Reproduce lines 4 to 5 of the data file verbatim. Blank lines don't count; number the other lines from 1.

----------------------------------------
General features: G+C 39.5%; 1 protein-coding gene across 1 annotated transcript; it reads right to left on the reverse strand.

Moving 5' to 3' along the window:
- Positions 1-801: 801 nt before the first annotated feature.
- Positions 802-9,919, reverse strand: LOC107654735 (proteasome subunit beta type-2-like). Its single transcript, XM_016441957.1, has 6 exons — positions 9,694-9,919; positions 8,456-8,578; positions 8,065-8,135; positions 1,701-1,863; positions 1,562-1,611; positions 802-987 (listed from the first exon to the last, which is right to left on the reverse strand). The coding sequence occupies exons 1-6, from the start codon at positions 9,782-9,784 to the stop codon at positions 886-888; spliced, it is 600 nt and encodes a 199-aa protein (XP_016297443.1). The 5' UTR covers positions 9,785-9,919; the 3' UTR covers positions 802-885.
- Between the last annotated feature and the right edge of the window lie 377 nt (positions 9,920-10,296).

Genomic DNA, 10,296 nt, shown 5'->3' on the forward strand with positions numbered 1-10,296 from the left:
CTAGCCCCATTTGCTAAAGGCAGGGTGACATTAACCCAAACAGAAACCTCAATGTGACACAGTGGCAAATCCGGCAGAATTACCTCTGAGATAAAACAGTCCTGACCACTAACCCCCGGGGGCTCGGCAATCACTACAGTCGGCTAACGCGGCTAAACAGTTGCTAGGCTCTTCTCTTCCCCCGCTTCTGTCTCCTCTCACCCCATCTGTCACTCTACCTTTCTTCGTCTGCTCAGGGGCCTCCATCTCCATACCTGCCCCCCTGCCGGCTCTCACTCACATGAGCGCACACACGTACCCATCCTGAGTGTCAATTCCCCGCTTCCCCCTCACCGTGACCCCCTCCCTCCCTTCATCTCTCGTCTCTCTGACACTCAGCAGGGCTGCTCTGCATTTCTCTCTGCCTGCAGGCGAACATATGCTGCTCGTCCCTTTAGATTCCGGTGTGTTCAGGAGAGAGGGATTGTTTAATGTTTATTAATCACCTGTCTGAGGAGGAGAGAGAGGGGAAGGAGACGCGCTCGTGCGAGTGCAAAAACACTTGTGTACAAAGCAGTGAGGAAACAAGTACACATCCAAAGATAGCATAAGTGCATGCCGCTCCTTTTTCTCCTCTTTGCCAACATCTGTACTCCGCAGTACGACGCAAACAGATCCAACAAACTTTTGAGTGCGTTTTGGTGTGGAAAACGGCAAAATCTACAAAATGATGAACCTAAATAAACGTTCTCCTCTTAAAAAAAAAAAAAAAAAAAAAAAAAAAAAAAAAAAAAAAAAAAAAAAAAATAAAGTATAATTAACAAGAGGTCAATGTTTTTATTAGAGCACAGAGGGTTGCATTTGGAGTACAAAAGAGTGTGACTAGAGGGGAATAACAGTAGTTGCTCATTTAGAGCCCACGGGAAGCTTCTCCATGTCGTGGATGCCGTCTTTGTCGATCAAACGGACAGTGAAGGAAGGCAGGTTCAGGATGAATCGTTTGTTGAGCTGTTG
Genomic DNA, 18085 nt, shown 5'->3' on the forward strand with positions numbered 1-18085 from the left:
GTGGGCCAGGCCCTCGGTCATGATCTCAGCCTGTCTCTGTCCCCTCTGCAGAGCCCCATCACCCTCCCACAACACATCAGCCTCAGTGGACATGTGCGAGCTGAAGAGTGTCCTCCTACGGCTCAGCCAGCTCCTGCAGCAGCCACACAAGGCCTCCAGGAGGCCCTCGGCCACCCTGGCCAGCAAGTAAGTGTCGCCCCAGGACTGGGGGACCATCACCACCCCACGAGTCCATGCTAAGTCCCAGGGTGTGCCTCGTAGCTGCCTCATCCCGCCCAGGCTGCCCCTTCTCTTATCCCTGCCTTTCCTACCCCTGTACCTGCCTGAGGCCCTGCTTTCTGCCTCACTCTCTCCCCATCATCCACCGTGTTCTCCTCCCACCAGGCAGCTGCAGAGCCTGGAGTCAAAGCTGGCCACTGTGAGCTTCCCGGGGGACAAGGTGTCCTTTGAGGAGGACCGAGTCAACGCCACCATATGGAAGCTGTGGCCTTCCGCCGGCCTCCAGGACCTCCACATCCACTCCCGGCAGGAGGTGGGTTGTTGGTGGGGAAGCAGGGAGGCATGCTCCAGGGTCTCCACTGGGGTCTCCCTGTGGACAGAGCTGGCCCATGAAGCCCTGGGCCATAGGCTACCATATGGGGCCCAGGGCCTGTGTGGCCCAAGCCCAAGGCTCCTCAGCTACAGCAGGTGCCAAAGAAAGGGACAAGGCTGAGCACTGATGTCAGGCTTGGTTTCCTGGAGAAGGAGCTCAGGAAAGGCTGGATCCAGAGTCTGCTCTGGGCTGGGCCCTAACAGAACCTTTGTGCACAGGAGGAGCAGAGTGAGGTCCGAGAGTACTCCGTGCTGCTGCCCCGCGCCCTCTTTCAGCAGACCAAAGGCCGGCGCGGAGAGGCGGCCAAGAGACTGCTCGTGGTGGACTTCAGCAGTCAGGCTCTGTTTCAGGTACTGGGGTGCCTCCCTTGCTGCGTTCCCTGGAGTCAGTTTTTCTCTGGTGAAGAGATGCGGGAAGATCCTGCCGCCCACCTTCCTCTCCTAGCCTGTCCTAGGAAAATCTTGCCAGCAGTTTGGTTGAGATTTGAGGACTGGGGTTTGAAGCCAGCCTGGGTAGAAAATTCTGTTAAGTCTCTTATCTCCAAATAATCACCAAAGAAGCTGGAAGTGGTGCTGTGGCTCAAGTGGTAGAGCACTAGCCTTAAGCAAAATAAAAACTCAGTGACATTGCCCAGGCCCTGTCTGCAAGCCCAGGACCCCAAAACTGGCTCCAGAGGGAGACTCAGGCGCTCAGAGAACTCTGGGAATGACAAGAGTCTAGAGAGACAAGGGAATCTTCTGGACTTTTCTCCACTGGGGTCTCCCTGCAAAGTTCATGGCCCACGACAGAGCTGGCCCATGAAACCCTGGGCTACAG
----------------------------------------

- Positions 802-9,919, reverse strand: LOC107654735 (proteasome subunit beta type-2-like). Its single transcript, XM_016441957.1, has 6 exons — positions 9,694-9,919; positions 8,456-8,578; positions 8,065-8,135; positions 1,701-1,863; positions 1,562-1,611; positions 802-987 (listed from the first exon to the last, which is right to left on the reverse strand). The coding sequence occupies exons 1-6, from the start codon at positions 9,782-9,784 to the stop codon at positions 886-888; spliced, it is 600 nt and encodes a 199-aa protein (XP_016297443.1). The 5' UTR covers positions 9,785-9,919; the 3' UTR covers positions 802-885.
- Between the last annotated feature and the right edge of the window lie 377 nt (positions 9,920-10,296).